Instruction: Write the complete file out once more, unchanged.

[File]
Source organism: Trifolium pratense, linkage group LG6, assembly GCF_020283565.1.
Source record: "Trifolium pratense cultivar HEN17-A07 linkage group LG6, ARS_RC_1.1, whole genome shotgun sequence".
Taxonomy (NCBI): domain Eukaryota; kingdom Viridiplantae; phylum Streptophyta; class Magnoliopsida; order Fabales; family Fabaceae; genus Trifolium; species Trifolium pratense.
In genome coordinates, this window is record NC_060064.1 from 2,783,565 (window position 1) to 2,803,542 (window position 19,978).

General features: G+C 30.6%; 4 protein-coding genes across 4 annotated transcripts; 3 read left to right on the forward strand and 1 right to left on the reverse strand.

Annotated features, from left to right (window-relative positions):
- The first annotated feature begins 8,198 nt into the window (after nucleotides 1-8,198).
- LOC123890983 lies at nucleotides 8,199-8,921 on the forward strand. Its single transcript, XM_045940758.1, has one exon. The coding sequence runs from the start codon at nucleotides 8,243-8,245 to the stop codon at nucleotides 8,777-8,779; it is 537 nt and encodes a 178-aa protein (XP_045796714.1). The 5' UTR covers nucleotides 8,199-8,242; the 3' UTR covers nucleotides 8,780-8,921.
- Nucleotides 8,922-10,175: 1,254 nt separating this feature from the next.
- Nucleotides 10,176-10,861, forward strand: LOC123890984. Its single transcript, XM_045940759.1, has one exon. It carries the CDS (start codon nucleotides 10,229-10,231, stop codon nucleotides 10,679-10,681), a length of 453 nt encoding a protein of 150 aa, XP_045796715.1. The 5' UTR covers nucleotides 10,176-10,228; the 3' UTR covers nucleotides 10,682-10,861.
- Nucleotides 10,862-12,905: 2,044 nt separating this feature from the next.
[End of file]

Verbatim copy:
Source organism: Trifolium pratense, linkage group LG6, assembly GCF_020283565.1.
Source record: "Trifolium pratense cultivar HEN17-A07 linkage group LG6, ARS_RC_1.1, whole genome shotgun sequence".
Taxonomy (NCBI): domain Eukaryota; kingdom Viridiplantae; phylum Streptophyta; class Magnoliopsida; order Fabales; family Fabaceae; genus Trifolium; species Trifolium pratense.
In genome coordinates, this window is record NC_060064.1 from 2,783,565 (window position 1) to 2,803,542 (window position 19,978).

General features: G+C 30.6%; 4 protein-coding genes across 4 annotated transcripts; 3 read left to right on the forward strand and 1 right to left on the reverse strand.

Annotated features, from left to right (window-relative positions):
- The first annotated feature begins 8,198 nt into the window (after nucleotides 1-8,198).
- LOC123890983 lies at nucleotides 8,199-8,921 on the forward strand. Its single transcript, XM_045940758.1, has one exon. The coding sequence runs from the start codon at nucleotides 8,243-8,245 to the stop codon at nucleotides 8,777-8,779; it is 537 nt and encodes a 178-aa protein (XP_045796714.1). The 5' UTR covers nucleotides 8,199-8,242; the 3' UTR covers nucleotides 8,780-8,921.
- Nucleotides 8,922-10,175: 1,254 nt separating this feature from the next.
- Nucleotides 10,176-10,861, forward strand: LOC123890984. Its single transcript, XM_045940759.1, has one exon. It carries the CDS (start codon nucleotides 10,229-10,231, stop codon nucleotides 10,679-10,681), a length of 453 nt encoding a protein of 150 aa, XP_045796715.1. The 5' UTR covers nucleotides 10,176-10,228; the 3' UTR covers nucleotides 10,682-10,861.
- Nucleotides 10,862-12,905: 2,044 nt separating this feature from the next.